In Other Words
Texas Education Agency v. Leeper.
In 1985, several home school parents and home school curriculum providers brought a class action lawsuit against all school districts in Texas, challenging the construction of Texas’ compulsory attendance law, which states that a school-aged child in Texas is exempt from compulsory attendance if the child attends private school that includes in its course a study of good citizenship. Tex. Educ. Code § 25.086(a)(1). In 1994, the Texas Supreme Court held that a home school can be “private school” within the meaning of Section 25.086, as long as children are taught in bona fide manner from curriculum designed to meet basic education goals.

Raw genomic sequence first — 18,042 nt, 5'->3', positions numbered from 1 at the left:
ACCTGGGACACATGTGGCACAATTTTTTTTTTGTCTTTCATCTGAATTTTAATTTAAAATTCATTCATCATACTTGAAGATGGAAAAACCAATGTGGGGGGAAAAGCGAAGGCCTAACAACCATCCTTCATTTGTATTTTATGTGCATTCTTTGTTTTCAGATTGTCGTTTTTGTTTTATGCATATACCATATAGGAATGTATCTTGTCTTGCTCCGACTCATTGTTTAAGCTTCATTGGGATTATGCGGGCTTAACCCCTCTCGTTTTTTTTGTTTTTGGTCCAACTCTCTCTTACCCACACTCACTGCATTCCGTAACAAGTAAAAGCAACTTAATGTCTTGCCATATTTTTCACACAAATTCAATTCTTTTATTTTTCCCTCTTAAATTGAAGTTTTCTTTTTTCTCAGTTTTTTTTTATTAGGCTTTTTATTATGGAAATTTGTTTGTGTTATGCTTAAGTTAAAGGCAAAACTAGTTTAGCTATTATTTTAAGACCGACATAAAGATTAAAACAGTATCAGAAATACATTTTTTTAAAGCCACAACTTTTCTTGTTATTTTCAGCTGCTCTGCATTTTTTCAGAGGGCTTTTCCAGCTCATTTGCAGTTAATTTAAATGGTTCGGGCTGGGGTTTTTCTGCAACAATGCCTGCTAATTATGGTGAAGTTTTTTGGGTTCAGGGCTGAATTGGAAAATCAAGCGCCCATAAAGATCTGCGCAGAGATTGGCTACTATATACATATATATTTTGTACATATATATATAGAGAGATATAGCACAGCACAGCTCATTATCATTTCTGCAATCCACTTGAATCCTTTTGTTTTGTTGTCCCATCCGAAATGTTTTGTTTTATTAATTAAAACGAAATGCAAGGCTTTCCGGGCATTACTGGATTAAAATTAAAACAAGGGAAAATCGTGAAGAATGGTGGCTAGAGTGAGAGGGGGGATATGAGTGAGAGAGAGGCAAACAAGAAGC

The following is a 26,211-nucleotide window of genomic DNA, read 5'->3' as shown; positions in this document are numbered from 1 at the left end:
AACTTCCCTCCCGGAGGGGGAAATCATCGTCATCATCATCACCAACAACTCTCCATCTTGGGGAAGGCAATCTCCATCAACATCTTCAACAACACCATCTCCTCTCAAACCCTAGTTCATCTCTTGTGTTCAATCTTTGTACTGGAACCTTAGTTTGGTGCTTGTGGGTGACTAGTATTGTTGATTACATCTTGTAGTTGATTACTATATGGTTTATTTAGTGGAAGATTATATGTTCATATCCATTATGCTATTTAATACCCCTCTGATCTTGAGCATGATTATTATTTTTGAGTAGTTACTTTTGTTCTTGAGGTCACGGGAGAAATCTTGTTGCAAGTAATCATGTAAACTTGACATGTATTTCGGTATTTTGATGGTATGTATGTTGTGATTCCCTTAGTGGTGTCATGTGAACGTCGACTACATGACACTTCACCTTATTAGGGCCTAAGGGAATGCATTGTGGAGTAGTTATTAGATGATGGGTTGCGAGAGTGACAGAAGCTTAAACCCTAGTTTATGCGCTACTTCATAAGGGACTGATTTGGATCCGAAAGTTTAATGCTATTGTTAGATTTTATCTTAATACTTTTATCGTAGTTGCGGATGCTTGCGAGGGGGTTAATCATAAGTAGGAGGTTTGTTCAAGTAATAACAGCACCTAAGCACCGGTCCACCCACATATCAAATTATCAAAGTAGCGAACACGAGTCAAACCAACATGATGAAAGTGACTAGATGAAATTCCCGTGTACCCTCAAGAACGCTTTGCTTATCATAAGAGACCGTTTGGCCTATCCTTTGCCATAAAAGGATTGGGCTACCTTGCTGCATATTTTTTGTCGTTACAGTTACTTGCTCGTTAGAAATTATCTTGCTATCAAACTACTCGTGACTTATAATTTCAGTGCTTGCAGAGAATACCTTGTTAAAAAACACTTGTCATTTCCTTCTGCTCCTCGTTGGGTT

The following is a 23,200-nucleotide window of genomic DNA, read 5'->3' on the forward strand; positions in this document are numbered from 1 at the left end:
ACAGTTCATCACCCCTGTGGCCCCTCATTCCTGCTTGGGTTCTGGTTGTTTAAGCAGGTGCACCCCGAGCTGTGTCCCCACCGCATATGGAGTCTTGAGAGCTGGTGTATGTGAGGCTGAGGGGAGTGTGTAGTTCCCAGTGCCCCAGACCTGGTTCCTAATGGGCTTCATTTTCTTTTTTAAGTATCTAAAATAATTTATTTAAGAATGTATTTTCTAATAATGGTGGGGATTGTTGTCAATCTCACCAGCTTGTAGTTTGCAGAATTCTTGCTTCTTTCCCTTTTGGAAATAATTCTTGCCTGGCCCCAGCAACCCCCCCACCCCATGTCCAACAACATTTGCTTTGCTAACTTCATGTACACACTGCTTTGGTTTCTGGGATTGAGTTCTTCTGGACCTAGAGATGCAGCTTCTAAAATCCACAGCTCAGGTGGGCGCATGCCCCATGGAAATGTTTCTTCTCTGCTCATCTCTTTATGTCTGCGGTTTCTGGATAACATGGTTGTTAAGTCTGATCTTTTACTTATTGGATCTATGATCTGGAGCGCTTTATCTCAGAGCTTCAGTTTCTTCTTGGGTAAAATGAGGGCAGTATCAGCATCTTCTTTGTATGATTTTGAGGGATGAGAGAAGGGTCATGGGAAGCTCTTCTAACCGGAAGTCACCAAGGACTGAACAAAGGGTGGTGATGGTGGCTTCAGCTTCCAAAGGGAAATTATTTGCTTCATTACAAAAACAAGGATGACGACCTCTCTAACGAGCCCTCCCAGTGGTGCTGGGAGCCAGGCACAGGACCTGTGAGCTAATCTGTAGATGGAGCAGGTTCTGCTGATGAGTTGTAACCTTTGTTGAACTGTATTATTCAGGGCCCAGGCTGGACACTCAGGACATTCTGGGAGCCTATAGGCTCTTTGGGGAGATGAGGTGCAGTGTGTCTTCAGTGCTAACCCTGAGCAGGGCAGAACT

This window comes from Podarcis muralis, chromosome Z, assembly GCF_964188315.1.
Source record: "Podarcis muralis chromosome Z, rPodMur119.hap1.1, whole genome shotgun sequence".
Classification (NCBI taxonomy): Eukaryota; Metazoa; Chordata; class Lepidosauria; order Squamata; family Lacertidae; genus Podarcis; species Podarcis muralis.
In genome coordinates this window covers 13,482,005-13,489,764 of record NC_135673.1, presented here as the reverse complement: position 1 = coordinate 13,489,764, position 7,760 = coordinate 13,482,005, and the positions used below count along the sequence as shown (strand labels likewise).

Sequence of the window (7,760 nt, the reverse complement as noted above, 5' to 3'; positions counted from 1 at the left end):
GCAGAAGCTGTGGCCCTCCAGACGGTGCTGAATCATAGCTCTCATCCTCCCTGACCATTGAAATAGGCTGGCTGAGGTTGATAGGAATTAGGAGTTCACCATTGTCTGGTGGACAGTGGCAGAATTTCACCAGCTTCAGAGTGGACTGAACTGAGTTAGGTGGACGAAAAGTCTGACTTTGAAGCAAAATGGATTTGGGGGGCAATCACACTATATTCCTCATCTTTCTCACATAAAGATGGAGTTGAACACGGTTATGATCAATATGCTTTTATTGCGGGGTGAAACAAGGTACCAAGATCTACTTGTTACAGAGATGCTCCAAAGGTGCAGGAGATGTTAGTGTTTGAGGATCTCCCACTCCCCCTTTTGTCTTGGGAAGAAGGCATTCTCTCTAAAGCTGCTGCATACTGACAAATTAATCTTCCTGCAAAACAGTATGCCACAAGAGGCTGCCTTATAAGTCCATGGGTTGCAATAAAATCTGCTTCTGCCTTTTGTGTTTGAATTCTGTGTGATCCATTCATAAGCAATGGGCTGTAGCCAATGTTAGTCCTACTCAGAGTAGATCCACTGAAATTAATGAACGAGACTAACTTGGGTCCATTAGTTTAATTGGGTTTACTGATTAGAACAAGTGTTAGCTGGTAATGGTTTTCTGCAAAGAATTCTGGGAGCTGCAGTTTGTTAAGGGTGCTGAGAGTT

The question for districts is how to determine whether home-schooled children are being taught in a bona fide manner. The Texas Supreme Court held that the use of standardized tests could be considered in ascertaining whether a home school is being taught in bona fide manner, but the use of such tests cannot be the determining factor and the administration of such tests cannot be a prerequisite to being exempt from compulsory attendance. TEA provides that school districts that become aware of a student who is potentially being home schooled may request in writing a letter of assurance from the parents regarding their intention to home-school their child. The letter may require assurances that the home-school curriculum is designed to meet basic education goals including reading, spelling, grammar, mathematics, and a study of good citizenship. TEA, To the Administrator Addressed: Home Schools
, April 8, 2013.